For one thing, the whole ‘Jeremy Kyle’ accusation is a bit wide of the mark, and – in my opinion – has more to do with people assuming that people with Northern English accents are all uneducated benefit-scroungers. I’ve now watched four episodes, and I think that there have been a couple of Jeremy Kyle-esque women featured: a 17 year old who was a bit peeved that she wasn’t able to go out for a cigarette during labour (and who flatly refused to let anybody perform an internal examination on her during her labour, which made things somewhat challenging for the staff), and another teenager who had got knocked up to her on again, off again drug dealer teenaged boyfriend. But the other women I’ve seen on these episodes have been much more mainstream: in their 20s or 30s, with jobs and in stable relationships.
And the thing about the women being forced to stay on their backs through the birth and accept loads of medical intervention also hasn’t been evident in the episodes I’ve seen – the women have had water births, been on all fours, have walked around in between contractions, and certainly haven’t been restricted to the bed until foetal monitoring has required it. I guess that some birth ‘activists’ might describe foetal monitoring as ‘unnecessary medical intervention’, but it seems to me to be fairly sensible.
One thing that has surprised me has been the number of women who have chosen not to have epidurals, or who have very begrudgingly had an epidural but made it clear that they feel like they’re ‘cheating’ and not really experiencing birth in all its hellish glory (and the only instance I’ve seen of staff on the programme urging a woman to strongly consider an epidural was when a woman was giving birth to twins – this is because it is, apparently, excrutiatingly painful if the second twin has to be manually shifted into position, as so often is the case. Unfortunately, the woman in question was one of the ‘I’ll be cheating if I have an epidural’ brigade and took so long to say yes that it was too late for her to have one. The scenes where the doctor had to pretty much put one hand in to elbow depth in order to get the second twin out before it died from oxygen deprivation are now burned on my brain – if I have a natural birth, I will be demanding my epidural as soon as we arrive in the hospital foyer).
I believe that women should be welcome to choose a drug-free birth if that’s what floats their boat, but I’m buggered if I can understand the rationale behind deliberately choosing to go through an incredibly painful physical experience without taking advantage of the miracles of modern drugs. Would these people also have a wisdom tooth extracted without pain relief, or get an appendix removed? It might just be that I’m a wuss, but I thank God every day that I live in an era where safe pain relief is freely available.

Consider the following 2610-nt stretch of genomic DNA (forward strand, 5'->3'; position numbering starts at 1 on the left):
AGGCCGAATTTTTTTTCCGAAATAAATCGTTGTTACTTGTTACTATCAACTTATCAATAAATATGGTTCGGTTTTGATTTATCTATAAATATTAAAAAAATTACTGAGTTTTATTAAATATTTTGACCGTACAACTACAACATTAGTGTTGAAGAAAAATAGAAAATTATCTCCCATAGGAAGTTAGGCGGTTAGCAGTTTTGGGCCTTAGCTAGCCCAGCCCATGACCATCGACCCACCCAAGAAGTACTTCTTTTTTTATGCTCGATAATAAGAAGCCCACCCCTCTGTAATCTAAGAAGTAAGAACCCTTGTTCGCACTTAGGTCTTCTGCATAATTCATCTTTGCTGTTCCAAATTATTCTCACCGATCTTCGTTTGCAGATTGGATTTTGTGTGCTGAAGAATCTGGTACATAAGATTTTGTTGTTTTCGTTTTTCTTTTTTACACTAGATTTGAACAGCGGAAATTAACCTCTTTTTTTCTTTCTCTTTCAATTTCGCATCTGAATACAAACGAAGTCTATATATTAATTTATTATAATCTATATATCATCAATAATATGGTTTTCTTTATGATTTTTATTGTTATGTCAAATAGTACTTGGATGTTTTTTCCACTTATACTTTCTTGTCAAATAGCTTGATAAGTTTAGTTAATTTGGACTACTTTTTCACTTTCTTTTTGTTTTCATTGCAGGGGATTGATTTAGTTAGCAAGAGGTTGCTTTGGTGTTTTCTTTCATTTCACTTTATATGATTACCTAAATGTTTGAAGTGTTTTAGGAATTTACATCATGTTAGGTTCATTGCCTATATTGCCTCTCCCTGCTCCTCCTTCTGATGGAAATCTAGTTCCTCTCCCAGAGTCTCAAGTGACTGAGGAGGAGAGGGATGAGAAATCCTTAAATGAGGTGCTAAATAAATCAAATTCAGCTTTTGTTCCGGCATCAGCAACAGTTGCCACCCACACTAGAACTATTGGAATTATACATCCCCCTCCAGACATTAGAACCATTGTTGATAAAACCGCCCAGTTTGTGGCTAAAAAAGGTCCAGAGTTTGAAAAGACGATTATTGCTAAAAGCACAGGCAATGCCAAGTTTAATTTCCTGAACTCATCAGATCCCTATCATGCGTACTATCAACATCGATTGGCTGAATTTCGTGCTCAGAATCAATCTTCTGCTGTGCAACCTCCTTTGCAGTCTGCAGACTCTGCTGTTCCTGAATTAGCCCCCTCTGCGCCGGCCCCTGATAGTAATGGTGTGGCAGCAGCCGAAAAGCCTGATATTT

The point that has annoyed me most, however, is the criticism of women who have made a lot of noise during their labour. On this point it seems that I’m in the same camp as the natural labour crew. I can understand the argument that, by making a lot of noise and expressing pain, a woman in labour might freak out other women who are waiting to give birth, but really – is that the woman in labour’s problem? Would soundproofing the rooms more effectively enable everybody to make as much or as little noise as they wanted, without feeling judged or restricted? And I don’t buy the whole ‘how distressing for a baby, to be born into that environment’ line, either. After all, the woman has stopped making a big noise by the time the baby emerges.
What really annoys me about all of this is the idea that there is a ‘right’ way to deliver, and that we should judge women and criticise them as mothers even before they’ve delivered their child. You’re ‘cheating’ if you have an epidural. You’re ‘distressing other women and probably traumatising your baby’ if you react to a really painful experience by making noise. All I can say is this: if I give birth naturally, best of luck to the first person who tries to tell me to keep the noise down.
Anyway, I like this programme. It’s really touching to see the parents’ reaction when their children are born, and it makes me even more excited at the prospect of meeting my two children in a few weeks’ time. And it makes me wonder whether it’s worth running a sweepstake on who will cry the most: Tristan or me.